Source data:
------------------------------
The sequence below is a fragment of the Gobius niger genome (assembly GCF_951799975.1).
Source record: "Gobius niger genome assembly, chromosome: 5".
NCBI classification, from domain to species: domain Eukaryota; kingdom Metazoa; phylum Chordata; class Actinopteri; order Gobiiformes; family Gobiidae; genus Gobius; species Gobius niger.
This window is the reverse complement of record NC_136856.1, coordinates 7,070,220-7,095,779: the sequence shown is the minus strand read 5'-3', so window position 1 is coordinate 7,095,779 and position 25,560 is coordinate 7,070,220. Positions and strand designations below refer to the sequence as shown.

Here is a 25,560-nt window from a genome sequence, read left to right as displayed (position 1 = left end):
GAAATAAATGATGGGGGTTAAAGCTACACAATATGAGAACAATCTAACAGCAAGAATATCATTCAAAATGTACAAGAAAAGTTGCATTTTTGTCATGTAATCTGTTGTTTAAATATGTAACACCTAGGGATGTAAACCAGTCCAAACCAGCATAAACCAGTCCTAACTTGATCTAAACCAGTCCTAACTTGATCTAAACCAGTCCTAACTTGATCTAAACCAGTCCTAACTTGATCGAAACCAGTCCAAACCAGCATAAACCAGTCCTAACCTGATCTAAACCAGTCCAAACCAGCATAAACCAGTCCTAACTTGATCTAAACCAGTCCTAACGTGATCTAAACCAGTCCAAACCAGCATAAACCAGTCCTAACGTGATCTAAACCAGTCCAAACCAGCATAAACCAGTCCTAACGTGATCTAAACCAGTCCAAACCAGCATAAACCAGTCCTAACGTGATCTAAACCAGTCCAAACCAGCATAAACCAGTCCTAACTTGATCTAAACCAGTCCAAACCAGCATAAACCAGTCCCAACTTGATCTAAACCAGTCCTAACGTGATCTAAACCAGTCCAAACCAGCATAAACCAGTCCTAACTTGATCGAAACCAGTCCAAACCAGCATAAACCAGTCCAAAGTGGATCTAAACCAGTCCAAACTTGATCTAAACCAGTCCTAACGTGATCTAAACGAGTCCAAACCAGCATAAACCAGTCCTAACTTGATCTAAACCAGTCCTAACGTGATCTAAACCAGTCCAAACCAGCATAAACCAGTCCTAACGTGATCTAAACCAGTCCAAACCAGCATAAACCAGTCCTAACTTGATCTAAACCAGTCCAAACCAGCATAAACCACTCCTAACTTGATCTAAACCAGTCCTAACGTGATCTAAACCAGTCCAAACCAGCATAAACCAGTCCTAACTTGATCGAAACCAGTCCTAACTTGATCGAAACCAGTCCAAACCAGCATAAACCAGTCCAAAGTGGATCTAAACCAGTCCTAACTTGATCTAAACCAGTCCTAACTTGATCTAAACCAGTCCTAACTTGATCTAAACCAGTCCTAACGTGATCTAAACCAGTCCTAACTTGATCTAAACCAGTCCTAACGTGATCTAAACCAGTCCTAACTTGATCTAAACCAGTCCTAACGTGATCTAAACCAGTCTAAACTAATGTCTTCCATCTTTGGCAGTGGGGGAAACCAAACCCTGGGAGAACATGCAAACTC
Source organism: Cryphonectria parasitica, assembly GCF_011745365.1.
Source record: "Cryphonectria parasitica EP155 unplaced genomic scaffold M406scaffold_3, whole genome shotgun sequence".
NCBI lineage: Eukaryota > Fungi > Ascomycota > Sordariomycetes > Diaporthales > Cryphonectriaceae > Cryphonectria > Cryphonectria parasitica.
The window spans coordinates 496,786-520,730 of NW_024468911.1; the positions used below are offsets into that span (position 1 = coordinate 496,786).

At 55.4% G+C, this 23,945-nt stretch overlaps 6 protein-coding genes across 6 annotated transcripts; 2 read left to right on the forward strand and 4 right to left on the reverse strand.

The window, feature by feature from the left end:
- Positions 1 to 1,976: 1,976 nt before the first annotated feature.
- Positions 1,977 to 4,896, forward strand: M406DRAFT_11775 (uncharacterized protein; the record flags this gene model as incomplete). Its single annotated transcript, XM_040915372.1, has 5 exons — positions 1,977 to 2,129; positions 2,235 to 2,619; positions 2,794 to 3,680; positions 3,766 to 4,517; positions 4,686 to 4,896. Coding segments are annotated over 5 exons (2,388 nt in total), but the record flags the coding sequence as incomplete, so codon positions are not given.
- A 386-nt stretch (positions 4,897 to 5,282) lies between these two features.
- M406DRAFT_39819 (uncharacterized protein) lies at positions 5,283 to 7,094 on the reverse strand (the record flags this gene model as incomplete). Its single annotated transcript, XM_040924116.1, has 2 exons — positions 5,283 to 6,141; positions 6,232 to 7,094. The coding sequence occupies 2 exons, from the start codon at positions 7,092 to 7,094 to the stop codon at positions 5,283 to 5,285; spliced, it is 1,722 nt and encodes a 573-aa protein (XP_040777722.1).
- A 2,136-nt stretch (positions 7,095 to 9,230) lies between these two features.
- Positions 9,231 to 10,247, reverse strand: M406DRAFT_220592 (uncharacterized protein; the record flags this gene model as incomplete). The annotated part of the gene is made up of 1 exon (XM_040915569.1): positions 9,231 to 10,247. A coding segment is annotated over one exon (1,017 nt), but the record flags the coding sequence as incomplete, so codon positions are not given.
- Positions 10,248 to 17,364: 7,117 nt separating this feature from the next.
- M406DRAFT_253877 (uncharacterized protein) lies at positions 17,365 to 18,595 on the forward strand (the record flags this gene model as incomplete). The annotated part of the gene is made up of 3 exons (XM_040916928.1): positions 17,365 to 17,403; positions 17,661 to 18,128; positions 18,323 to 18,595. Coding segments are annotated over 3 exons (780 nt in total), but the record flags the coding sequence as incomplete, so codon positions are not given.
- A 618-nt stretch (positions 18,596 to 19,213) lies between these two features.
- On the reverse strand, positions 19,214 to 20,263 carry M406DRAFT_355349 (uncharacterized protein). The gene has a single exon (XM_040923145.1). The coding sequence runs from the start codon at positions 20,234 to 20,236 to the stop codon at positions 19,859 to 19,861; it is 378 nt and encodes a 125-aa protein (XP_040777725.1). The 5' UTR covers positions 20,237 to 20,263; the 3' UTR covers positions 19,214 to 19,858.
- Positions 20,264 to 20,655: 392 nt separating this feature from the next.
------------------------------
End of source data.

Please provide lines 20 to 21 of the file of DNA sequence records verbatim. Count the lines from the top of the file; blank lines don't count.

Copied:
- M406DRAFT_253877 (uncharacterized protein) lies at positions 17,365 to 18,595 on the forward strand (the record flags this gene model as incomplete). The annotated part of the gene is made up of 3 exons (XM_040916928.1): positions 17,365 to 17,403; positions 17,661 to 18,128; positions 18,323 to 18,595. Coding segments are annotated over 3 exons (780 nt in total), but the record flags the coding sequence as incomplete, so codon positions are not given.
- A 618-nt stretch (positions 18,596 to 19,213) lies between these two features.